The good news was that after a few days this behavior stopped. I did not unconsciously seek the Instagram app anymore, nor was I afraid of missing anything interesting out. After one or two weeks Instagram was entirely indifferent to me.
Everyone is Hooked
As I stopped using Facebook and Instagram, I began to realize how hooked every single person around me is with exactly the same apps. No matter where I was, in a public park, the metro, or in a restaurant, everyone starred at their phones. When you looked which apps they used, these apps were usually either WhatsApp, Instagram, or Facebook. Every time I observed this scenario I thought: “This is so wrong, we are so hooked!”
Back on Insta
Then I finished my thesis. The deadline I set for myself was probably the main reason why I re-downloaded Instagram again. I completed my argument, so I started using Instagram again. “At least check what you have missed,” I thought. After scrolling a few minutes through the feed, I realized that I didn’t miss out anything except a single direct message of a girl I wanted to stay away from anyways.
So here I am after two months of Instagram abstinence knowing that Instagram has adverse effects on my well-being. But I still began to use it once again. I told myself: “Marius, you are an entrepreneur and you must somehow promote your business online.” So on a limited basis – checking Instagram once a day – I kept Instagram on my phone.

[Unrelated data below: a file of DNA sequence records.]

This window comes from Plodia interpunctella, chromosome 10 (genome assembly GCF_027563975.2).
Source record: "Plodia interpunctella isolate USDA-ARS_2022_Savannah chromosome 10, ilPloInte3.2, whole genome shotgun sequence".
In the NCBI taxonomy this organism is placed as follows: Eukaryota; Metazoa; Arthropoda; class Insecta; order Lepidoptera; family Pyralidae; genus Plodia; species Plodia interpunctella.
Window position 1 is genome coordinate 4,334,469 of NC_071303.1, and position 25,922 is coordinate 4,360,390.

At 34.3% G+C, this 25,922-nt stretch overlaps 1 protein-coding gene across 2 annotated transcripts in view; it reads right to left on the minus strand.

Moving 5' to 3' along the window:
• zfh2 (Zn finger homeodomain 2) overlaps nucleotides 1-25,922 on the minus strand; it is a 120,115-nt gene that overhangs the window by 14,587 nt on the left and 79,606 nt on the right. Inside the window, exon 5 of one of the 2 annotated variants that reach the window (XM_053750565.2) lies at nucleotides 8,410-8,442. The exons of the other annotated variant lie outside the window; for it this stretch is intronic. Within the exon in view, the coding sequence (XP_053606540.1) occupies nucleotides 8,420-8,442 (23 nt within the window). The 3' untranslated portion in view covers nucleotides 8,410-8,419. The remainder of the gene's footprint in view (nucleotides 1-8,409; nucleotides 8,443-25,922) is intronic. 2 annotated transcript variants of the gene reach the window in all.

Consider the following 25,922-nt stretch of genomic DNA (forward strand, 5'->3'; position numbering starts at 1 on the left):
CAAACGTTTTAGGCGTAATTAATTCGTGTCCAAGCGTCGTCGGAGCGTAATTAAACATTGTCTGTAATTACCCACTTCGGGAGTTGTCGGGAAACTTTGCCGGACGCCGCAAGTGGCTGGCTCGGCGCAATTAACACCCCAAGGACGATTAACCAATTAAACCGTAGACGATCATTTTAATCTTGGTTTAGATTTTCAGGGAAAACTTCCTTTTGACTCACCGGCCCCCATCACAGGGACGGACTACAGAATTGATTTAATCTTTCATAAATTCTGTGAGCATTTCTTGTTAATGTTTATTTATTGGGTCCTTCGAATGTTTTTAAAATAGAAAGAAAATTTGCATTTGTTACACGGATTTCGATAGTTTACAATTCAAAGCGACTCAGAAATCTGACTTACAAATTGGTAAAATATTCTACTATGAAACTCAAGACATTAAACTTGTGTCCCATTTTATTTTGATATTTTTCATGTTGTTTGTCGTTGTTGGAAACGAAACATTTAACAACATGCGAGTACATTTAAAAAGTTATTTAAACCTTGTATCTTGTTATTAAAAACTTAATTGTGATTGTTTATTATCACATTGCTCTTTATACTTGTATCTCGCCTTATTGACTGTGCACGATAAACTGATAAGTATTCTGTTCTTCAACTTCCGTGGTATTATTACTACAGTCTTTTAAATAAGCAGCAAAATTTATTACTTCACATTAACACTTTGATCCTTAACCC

But as the time passed I returned to my old usage habits. I knew Instagram was built from scratch to make me addicted. Also, I knew that I don’t need Instagram and that it is harming my productivity. Still, I kept using it. Instagram apparently did a fantastic job of keeping me hooked.
Pulling the Trigger
Then I saw this video, and I pulled the trigger:
This video summarized all I already knew. The exception was that the footage summarizes people who were in charge of building the harming algorithms. Chamath Palihapitiya and Sean Parker admit that Facebook and Instagram are as they are harmful to people. So why do I keep using it?
I don’t. Today I pulled the trigger and deleted my account forever. I say forever because I don’t see that Facebook will switch their business model anytime shortly. Facebook business model is also the main problem with these addictive apps. Facebook is a public company who must please its shareholders. To do so, it has to increase earnings, and Facebook’s profits come from advertisers who want to influence you. As a result, Facebook must ensure you spent as much time as possible on their Apps – from Facebook to Instagram, Messenger, and WhatsApp. Facebook is free, so you are the product being sold.
I don’t want anyone to influence my own decision power and my own critical thinking. PERIOD.
The psychological side effects of social media are super harmful, so I advise you to limit your social media usage to an absolute minimum. I did so by deleting Instagram entirely and by cutting back my usage of Facebook. I don’t use the Facebook app on my phone anymore, I only check for events and groups on my MacBook while using a Facebook News Feed Eradicator for Chrome and Safari. The news feed eradicator lets you enjoy the less addictive features of Facebook without being exposed to the super lousy news feed. The only social apps on my phone are now three messengers: Telegram, WhatsApp, and Messenger. Maybe you should give it a try as well?